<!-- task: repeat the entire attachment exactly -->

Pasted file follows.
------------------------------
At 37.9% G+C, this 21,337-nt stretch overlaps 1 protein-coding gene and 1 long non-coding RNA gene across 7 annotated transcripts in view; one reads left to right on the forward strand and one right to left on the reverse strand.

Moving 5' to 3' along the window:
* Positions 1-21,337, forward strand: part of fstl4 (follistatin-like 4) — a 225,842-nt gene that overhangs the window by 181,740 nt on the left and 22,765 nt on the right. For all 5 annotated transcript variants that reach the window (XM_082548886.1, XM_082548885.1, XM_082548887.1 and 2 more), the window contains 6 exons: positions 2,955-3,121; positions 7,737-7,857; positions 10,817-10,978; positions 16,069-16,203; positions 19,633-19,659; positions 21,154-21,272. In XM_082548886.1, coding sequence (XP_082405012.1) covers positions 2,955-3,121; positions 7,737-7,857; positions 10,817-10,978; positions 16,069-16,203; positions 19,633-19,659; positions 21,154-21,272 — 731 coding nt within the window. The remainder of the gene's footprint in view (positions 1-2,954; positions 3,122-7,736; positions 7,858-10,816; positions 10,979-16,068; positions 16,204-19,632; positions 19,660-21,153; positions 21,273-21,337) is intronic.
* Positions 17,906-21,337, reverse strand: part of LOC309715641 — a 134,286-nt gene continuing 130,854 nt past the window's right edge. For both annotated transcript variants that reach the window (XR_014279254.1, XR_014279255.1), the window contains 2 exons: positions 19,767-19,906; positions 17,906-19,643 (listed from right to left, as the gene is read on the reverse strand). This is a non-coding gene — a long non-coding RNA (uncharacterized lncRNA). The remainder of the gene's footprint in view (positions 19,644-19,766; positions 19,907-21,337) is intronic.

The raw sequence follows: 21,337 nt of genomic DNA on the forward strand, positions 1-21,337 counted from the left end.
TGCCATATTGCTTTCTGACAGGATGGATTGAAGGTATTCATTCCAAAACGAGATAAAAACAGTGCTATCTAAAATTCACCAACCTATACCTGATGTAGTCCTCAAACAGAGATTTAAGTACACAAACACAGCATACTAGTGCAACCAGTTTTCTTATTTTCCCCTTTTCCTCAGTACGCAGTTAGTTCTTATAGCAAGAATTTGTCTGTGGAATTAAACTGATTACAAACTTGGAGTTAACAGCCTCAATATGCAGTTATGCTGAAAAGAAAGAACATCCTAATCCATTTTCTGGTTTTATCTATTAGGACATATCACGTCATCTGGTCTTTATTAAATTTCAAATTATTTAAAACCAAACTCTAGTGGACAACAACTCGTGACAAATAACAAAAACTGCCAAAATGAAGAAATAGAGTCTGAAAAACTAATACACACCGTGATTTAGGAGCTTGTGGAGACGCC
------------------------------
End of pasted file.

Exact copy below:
At 37.9% G+C, this 21,337-nt stretch overlaps 1 protein-coding gene and 1 long non-coding RNA gene across 7 annotated transcripts in view; one reads left to right on the forward strand and one right to left on the reverse strand.

Moving 5' to 3' along the window:
* Positions 1-21,337, forward strand: part of fstl4 (follistatin-like 4) — a 225,842-nt gene that overhangs the window by 181,740 nt on the left and 22,765 nt on the right. For all 5 annotated transcript variants that reach the window (XM_082548886.1, XM_082548885.1, XM_082548887.1 and 2 more), the window contains 6 exons: positions 2,955-3,121; positions 7,737-7,857; positions 10,817-10,978; positions 16,069-16,203; positions 19,633-19,659; positions 21,154-21,272. In XM_082548886.1, coding sequence (XP_082405012.1) covers positions 2,955-3,121; positions 7,737-7,857; positions 10,817-10,978; positions 16,069-16,203; positions 19,633-19,659; positions 21,154-21,272 — 731 coding nt within the window. The remainder of the gene's footprint in view (positions 1-2,954; positions 3,122-7,736; positions 7,858-10,816; positions 10,979-16,068; positions 16,204-19,632; positions 19,660-21,153; positions 21,273-21,337) is intronic.
* Positions 17,906-21,337, reverse strand: part of LOC309715641 — a 134,286-nt gene continuing 130,854 nt past the window's right edge. For both annotated transcript variants that reach the window (XR_014279254.1, XR_014279255.1), the window contains 2 exons: positions 19,767-19,906; positions 17,906-19,643 (listed from right to left, as the gene is read on the reverse strand). This is a non-coding gene — a long non-coding RNA (uncharacterized lncRNA). The remainder of the gene's footprint in view (positions 19,644-19,766; positions 19,907-21,337) is intronic.

The raw sequence follows: 21,337 nt of genomic DNA on the forward strand, positions 1-21,337 counted from the left end.
TGCCATATTGCTTTCTGACAGGATGGATTGAAGGTATTCATTCCAAAACGAGATAAAAACAGTGCTATCTAAAATTCACCAACCTATACCTGATGTAGTCCTCAAACAGAGATTTAAGTACACAAACACAGCATACTAGTGCAACCAGTTTTCTTATTTTCCCCTTTTCCTCAGTACGCAGTTAGTTCTTATAGCAAGAATTTGTCTGTGGAATTAAACTGATTACAAACTTGGAGTTAACAGCCTCAATATGCAGTTATGCTGAAAAGAAAGAACATCCTAATCCATTTTCTGGTTTTATCTATTAGGACATATCACGTCATCTGGTCTTTATTAAATTTCAAATTATTTAAAACCAAACTCTAGTGGACAACAACTCGTGACAAATAACAAAAACTGCCAAAATGAAGAAATAGAGTCTGAAAAACTAATACACACCGTGATTTAGGAGCTTGTGGAGACGCC